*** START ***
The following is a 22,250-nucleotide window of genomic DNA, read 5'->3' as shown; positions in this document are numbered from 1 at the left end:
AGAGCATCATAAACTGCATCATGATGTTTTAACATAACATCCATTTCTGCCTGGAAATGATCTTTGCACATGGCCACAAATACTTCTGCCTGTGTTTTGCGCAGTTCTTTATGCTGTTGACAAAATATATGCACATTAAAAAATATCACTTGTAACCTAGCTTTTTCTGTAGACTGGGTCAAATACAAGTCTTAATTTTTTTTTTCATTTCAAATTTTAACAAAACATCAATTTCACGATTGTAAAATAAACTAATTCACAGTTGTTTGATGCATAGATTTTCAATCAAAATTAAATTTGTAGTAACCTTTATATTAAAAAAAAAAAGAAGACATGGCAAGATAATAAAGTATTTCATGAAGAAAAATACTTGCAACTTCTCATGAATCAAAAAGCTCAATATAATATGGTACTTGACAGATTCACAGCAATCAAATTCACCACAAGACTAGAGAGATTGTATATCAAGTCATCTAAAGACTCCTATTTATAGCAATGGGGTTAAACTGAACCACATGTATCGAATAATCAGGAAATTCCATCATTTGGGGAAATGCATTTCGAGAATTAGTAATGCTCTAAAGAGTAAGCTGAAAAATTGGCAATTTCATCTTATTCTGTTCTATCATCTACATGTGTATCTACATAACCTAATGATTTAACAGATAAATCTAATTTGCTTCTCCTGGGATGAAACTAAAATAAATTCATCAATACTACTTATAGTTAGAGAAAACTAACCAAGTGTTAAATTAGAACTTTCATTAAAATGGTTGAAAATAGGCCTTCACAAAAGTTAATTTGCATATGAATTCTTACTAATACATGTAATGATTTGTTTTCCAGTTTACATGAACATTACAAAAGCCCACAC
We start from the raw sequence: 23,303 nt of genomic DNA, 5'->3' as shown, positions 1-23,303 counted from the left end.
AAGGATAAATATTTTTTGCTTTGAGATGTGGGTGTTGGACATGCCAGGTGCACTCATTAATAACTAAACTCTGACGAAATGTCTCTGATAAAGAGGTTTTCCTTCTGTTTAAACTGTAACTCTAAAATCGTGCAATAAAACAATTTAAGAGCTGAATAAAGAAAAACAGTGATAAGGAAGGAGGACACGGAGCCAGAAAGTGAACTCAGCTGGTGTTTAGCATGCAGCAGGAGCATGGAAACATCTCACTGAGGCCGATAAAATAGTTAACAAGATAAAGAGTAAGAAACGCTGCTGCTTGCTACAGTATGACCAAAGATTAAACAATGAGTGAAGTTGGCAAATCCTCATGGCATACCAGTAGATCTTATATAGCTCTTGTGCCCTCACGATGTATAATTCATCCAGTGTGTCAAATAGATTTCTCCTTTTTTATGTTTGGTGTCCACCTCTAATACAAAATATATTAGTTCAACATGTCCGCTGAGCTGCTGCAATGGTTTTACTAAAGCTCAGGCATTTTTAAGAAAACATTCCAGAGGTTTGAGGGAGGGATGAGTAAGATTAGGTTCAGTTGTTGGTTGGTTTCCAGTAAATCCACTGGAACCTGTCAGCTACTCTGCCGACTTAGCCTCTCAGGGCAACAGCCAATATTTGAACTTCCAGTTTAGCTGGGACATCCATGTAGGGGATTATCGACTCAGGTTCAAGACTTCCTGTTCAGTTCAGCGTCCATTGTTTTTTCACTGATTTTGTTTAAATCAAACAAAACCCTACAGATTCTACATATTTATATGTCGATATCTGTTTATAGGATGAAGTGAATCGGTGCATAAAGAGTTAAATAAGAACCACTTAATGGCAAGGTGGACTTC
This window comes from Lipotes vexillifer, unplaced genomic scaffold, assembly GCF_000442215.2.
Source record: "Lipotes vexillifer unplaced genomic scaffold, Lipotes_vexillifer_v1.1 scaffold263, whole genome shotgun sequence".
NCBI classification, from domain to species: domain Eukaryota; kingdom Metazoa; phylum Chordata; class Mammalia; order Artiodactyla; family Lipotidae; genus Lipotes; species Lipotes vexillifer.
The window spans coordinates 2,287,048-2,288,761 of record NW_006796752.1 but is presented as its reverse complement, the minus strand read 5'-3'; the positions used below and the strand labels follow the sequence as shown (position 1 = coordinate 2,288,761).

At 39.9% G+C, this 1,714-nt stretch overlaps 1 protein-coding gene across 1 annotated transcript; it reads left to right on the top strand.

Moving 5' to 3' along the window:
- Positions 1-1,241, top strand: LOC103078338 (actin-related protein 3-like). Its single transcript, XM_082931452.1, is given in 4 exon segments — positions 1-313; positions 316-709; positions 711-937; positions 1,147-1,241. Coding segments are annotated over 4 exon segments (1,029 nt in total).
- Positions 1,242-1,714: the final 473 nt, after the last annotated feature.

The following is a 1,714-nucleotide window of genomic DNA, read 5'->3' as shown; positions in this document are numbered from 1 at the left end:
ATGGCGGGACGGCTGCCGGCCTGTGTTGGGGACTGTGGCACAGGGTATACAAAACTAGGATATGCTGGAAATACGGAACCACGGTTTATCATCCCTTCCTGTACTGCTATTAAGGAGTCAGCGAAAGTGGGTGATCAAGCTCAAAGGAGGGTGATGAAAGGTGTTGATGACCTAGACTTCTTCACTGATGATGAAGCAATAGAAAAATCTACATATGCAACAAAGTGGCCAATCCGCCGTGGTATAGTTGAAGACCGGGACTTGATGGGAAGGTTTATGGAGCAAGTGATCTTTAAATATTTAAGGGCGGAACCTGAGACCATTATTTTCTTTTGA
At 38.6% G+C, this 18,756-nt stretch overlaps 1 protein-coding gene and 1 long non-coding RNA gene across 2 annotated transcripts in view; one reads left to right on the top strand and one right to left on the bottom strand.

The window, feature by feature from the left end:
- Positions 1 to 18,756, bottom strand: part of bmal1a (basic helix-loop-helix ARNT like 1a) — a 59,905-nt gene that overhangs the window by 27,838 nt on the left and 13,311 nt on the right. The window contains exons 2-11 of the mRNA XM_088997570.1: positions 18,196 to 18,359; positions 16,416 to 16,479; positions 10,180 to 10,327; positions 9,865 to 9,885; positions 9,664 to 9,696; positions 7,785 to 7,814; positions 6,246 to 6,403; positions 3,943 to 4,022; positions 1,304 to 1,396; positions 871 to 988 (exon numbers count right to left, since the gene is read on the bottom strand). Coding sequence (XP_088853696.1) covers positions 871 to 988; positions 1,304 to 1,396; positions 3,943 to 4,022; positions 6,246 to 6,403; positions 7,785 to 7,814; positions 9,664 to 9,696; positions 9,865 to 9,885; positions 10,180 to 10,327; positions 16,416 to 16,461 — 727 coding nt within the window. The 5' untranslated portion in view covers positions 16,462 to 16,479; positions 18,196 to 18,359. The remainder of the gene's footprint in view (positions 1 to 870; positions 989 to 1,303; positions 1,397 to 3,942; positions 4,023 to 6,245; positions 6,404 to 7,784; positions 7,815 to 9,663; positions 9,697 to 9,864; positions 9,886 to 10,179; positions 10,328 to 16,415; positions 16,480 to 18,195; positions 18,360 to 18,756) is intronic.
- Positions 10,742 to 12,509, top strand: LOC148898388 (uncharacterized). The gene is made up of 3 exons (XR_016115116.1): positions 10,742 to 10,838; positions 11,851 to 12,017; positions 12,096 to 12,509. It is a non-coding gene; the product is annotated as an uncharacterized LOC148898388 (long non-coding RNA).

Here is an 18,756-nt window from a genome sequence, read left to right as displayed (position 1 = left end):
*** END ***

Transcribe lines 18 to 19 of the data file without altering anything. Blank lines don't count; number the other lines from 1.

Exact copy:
- Positions 10,742 to 12,509, top strand: LOC148898388 (uncharacterized). The gene is made up of 3 exons (XR_016115116.1): positions 10,742 to 10,838; positions 11,851 to 12,017; positions 12,096 to 12,509. It is a non-coding gene; the product is annotated as an uncharacterized LOC148898388 (long non-coding RNA).

Here is an 18,756-nt window from a genome sequence, read left to right as displayed (position 1 = left end):